AKA: Old City Hall, Downtown, Gilroy, CA; Lizarran Restaurant, Downtown, Gilroy, CA

Structure Type: built works - public buildings - city halls

Designers: Newsom and Meyer, Architects (firm); Newsom and Newsom, Architects (firm); Wolfe and McKenzie, Architects (firm); Charles Sutherland McKenzie (architect); Joseph Cather Newsom (architect); Samuel Newsom (architect); Frank Delos Wolfe (architect)

Dates: constructed 1904-1905

7410 Monterey Street
Gilroy, CA 95020-5824

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Building History

The voters of Gilroy passed four city bond issues in 1905, most dealing with infrastructure, but one raised $5,000 to complete the remarkable City Hall. The Santa Cruz Sentinel reported on the passage of these bond issues: “The bond election held here on Monday resulted in the greatest victory for a forward movement seen in Gilroy for many years. There were four propositions, one the voting of $25,000 for sewers, another for $15,000 for the improvement of the municipal water works, a third for $11,000 for electric lighting system, and the fourth for $5,000 for the completion of the City Hall, which is in the process of erections.” (See “Gilroy on the Map Once More,” Santa Cruz Sentinel, 08/10/1905, p. 12.)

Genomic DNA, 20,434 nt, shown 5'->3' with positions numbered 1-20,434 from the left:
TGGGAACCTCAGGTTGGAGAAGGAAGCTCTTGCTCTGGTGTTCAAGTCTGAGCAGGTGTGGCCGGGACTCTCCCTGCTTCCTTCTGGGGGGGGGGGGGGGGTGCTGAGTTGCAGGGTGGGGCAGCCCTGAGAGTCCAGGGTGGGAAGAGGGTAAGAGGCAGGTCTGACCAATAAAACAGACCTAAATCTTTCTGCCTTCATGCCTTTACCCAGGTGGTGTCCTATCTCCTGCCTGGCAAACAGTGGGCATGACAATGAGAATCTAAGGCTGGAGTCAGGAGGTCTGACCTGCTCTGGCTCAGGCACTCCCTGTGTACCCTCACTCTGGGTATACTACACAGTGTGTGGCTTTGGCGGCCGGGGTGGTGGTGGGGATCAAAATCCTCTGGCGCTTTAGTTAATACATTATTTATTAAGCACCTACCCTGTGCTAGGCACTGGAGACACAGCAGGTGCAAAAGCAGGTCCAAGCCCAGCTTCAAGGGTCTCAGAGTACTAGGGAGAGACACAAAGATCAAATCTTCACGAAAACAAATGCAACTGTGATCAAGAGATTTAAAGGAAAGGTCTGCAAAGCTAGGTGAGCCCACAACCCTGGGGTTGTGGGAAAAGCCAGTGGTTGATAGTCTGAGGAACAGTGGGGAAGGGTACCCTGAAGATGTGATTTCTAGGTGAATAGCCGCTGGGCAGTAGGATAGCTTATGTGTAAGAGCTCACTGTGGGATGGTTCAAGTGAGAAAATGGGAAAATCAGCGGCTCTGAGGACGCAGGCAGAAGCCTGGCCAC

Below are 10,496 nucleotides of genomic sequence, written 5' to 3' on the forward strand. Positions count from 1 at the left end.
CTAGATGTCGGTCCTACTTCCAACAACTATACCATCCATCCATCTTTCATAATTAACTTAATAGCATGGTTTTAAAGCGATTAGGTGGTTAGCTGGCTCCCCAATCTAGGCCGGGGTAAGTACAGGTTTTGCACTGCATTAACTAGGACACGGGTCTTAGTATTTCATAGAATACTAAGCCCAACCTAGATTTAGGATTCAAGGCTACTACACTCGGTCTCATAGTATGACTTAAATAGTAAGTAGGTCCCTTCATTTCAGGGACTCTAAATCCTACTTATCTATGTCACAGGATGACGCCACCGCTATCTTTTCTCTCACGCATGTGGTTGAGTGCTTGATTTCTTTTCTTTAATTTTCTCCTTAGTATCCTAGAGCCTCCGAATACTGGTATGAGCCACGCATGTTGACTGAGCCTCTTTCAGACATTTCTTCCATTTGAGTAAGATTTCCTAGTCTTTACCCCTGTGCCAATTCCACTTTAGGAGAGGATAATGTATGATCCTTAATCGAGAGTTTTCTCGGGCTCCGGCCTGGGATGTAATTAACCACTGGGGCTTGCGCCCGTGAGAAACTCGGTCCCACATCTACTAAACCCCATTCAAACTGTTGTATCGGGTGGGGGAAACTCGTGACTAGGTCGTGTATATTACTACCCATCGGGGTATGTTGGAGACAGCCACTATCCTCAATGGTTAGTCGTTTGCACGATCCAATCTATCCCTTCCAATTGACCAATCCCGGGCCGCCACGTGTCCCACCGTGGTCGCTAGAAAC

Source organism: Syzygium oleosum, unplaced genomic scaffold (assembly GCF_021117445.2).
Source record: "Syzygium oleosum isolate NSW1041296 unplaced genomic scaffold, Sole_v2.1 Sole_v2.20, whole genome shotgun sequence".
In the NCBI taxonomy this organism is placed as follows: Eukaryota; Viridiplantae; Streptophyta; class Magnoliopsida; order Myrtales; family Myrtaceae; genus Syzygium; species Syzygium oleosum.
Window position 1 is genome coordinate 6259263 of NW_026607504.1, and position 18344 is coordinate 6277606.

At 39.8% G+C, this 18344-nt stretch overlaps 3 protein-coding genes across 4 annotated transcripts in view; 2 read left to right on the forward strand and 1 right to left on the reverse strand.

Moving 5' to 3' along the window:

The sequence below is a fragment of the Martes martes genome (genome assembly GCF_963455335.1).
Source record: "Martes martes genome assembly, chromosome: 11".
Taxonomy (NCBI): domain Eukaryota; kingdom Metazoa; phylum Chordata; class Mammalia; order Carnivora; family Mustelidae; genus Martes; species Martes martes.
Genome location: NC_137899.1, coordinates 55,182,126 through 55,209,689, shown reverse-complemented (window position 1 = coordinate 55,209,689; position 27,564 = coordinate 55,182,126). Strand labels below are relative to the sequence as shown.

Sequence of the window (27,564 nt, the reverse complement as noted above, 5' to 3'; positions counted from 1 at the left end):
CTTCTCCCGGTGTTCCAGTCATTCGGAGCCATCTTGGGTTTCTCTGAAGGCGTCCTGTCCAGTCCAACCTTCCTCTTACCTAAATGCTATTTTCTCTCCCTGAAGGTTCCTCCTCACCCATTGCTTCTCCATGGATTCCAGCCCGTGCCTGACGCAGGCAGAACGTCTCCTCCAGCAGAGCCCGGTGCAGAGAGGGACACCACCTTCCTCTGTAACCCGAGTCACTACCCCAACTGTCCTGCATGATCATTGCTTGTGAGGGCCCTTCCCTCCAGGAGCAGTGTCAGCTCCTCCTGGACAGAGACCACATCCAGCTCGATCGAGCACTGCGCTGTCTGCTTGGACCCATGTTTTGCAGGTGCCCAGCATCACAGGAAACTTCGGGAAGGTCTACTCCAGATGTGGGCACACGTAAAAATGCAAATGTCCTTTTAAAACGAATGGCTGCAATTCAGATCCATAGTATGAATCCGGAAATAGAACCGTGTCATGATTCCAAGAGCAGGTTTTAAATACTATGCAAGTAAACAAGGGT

Samuel Cather Newsom designed a great many Queen Anne style residences in CA, some like the William Carson House in Eureka, CA, (1884-1886) having an extreme level of carved and lathe-turned wood ornamentation. He completed this unorthodox Mission Revival design in either 1903 or 1904. He worked in association with the San Jose architects Wolfe and McKenzie. In 1904, Newsom was working with

Building Notes

This eclectic, idiosyncratic building occupied a prominent corner site in Downtown Gilroy, CA. Its first floor had a Richardsonian Romanesque character, clad in rusticated, random ashlar, a buff sandstone resembling that used at Stanford University. Stucco covered the second floor facade. All of the bulls-eye or arched windows of the second floor were trimmed by voussoirs of alternating sizes. Architect Samuel Newsom (1848-1908) designed very unusual oriel windows for the second floor, their tops terminating in gables with scalloped eaves lines. Ball finials topped each gable above the Spanish-tiled roofline. A central bell/clock tower was placed above the canted corner entrance. The building, with its fanciful detailing, looked back and forward; its Spanish tile reflected contemporary Mission Revival models, while the rusticated sandstone recalled the earlier Richardsonian era.


The Loma Prieta Earthquake of 1989 caused structural damage to the City Hall. Rather than leveling the landmark, the Gilroy Historical Society, in partnership with the Santa Clara County Historical Heritage Commission, raised money to renovate it. A restaurant serving Spanish cuisine, Lizarran Tapas, operated in this space until 2012.

National Register of Historic Places (April 16, 1975): 75000480 NRHP Images (pdf) NHRP Registration Form (pdf)

PCAD id: 9691